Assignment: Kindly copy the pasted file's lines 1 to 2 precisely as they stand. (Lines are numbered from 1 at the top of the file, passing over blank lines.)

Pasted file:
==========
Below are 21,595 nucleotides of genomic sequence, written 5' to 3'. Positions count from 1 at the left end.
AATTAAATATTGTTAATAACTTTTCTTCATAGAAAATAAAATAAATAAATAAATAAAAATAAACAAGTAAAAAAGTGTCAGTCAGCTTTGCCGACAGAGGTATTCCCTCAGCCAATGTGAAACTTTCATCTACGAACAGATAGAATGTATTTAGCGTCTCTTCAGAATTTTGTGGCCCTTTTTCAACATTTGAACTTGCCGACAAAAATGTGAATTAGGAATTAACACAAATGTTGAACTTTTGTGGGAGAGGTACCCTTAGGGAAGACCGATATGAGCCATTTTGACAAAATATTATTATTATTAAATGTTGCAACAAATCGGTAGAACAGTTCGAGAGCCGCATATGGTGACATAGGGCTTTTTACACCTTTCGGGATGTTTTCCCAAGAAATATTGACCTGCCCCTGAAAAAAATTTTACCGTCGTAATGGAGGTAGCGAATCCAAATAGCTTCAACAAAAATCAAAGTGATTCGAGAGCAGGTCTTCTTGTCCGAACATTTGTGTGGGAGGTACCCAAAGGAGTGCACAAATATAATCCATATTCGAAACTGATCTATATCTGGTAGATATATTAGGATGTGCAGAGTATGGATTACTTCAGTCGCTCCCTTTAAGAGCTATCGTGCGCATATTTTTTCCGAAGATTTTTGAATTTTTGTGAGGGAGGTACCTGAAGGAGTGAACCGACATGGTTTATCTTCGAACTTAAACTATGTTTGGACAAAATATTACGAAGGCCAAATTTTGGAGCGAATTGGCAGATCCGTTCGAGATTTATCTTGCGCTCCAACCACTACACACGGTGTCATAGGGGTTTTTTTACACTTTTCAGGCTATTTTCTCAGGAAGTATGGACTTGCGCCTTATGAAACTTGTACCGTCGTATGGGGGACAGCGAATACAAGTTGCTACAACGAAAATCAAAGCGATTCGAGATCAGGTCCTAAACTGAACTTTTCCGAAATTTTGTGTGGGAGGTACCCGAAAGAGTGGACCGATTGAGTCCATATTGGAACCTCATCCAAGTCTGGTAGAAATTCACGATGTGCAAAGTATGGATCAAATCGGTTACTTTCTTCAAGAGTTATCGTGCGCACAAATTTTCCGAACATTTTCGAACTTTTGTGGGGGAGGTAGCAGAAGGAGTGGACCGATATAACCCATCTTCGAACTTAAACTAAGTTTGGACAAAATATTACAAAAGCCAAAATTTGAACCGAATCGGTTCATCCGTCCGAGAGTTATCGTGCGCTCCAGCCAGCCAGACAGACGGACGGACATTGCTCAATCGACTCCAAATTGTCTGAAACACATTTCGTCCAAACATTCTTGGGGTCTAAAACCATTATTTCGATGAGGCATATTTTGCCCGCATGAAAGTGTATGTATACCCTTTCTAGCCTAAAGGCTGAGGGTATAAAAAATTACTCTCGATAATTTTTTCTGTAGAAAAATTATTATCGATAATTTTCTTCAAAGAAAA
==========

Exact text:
Below are 21,595 nucleotides of genomic sequence, written 5' to 3'. Positions count from 1 at the left end.
AATTAAATATTGTTAATAACTTTTCTTCATAGAAAATAAAATAAATAAATAAATAAAAATAAACAAGTAAAAAAGTGTCAGTCAGCTTTGCCGACAGAGGTATTCCCTCAGCCAATGTGAAACTTTCATCTACGAACAGATAGAATGTATTTAGCGTCTCTTCAGAATTTTGTGGCCCTTTTTCAACATTTGAACTTGCCGACAAAAATGTGAATTAGGAATTAACACAAATGTTGAACTTTTGTGGGAGAGGTACCCTTAGGGAAGACCGATATGAGCCATTTTGACAAAATATTATTATTATTAAATGTTGCAACAAATCGGTAGAACAGTTCGAGAGCCGCATATGGTGACATAGGGCTTTTTACACCTTTCGGGATGTTTTCCCAAGAAATATTGACCTGCCCCTGAAAAAAATTTTACCGTCGTAATGGAGGTAGCGAATCCAAATAGCTTCAACAAAAATCAAAGTGATTCGAGAGCAGGTCTTCTTGTCCGAACATTTGTGTGGGAGGTACCCAAAGGAGTGCACAAATATAATCCATATTCGAAACTGATCTATATCTGGTAGATATATTAGGATGTGCAGAGTATGGATTACTTCAGTCGCTCCCTTTAAGAGCTATCGTGCGCATATTTTTTCCGAAGATTTTTGAATTTTTGTGAGGGAGGTACCTGAAGGAGTGAACCGACATGGTTTATCTTCGAACTTAAACTATGTTTGGACAAAATATTACGAAGGCCAAATTTTGGAGCGAATTGGCAGATCCGTTCGAGATTTATCTTGCGCTCCAACCACTACACACGGTGTCATAGGGGTTTTTTTACACTTTTCAGGCTATTTTCTCAGGAAGTATGGACTTGCGCCTTATGAAACTTGTACCGTCGTATGGGGGACAGCGAATACAAGTTGCTACAACGAAAATCAAAGCGATTCGAGATCAGGTCCTAAACTGAACTTTTCCGAAATTTTGTGTGGGAGGTACCCGAAAGAGTGGACCGATTGAGTCCATATTGGAACCTCATCCAAGTCTGGTAGAAATTCACGATGTGCAAAGTATGGATCAAATCGGTTACTTTCTTCAAGAGTTATCGTGCGCACAAATTTTCCGAACATTTTCGAACTTTTGTGGGGGAGGTAGCAGAAGGAGTGGACCGATATAACCCATCTTCGAACTTAAACTAAGTTTGGACAAAATATTACAAAAGCCAAAATTTGAACCGAATCGGTTCATCCGTCCGAGAGTTATCGTGCGCTCCAGCCAGCCAGACAGACGGACGGACATTGCTCAATCGACTCCAAATTGTCTGAAACACATTTCGTCCAAACATTCTTGGGGTCTAAAACCATTATTTCGATGAGGCATATTTTGCCCGCATGAAAGTGTATGTATACCCTTTCTAGCCTAAAGGCTGAGGGTATAAAAAATTACTCTCGATAATTTTTTCTGTAGAAAAATTATTATCGATAATTTTCTTCAAAGAAAA